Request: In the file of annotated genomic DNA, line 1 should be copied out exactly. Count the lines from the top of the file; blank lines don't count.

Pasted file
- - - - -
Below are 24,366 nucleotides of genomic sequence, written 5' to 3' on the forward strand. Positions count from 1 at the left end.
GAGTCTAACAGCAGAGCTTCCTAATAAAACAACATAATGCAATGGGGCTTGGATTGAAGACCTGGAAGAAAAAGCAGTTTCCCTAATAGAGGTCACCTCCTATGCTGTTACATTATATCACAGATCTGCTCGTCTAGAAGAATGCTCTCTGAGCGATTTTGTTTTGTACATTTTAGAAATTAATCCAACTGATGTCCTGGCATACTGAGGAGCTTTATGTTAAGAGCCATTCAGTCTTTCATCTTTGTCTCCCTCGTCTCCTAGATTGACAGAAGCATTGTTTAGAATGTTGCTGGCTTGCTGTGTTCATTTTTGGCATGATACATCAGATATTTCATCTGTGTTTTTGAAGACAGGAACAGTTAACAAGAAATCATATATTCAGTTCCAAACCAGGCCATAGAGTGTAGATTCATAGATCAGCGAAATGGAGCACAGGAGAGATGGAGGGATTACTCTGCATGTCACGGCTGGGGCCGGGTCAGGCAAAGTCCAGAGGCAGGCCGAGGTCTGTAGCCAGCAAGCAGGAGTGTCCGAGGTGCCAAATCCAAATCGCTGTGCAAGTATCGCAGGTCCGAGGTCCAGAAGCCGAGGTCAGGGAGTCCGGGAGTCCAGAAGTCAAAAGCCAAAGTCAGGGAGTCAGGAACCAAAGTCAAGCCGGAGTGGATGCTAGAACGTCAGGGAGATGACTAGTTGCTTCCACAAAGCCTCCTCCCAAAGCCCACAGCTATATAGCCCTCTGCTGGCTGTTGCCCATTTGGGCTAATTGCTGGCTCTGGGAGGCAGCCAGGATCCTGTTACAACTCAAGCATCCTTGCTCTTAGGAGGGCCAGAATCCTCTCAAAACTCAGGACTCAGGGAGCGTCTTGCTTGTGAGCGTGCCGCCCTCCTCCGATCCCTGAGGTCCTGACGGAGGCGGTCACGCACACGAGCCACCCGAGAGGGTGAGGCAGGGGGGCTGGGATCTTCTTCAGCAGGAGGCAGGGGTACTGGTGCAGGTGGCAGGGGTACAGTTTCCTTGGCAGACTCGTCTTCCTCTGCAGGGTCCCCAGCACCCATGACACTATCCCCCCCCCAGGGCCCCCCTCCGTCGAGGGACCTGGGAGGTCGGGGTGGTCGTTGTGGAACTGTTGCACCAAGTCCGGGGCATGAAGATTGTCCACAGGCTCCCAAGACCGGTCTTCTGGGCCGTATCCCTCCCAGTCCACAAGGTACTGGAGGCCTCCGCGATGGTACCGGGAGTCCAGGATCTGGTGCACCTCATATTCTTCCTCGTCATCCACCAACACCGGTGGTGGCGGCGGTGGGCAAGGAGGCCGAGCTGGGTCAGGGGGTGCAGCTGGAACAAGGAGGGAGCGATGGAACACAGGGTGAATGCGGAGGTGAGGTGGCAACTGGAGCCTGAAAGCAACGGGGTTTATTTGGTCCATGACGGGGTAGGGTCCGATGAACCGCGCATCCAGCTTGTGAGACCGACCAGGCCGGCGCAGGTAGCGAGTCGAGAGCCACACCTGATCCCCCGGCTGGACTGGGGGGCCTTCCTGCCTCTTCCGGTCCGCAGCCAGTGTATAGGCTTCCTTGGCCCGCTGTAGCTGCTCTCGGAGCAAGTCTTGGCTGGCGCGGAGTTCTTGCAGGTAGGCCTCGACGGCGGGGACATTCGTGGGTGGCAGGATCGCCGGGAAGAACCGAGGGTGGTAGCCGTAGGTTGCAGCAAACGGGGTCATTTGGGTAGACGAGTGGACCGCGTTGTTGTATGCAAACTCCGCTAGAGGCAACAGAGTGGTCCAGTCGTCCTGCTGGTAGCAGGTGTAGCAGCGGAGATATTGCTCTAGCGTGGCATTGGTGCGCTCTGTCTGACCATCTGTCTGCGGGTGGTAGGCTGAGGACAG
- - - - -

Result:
Below are 24,366 nucleotides of genomic sequence, written 5' to 3' on the forward strand. Positions count from 1 at the left end.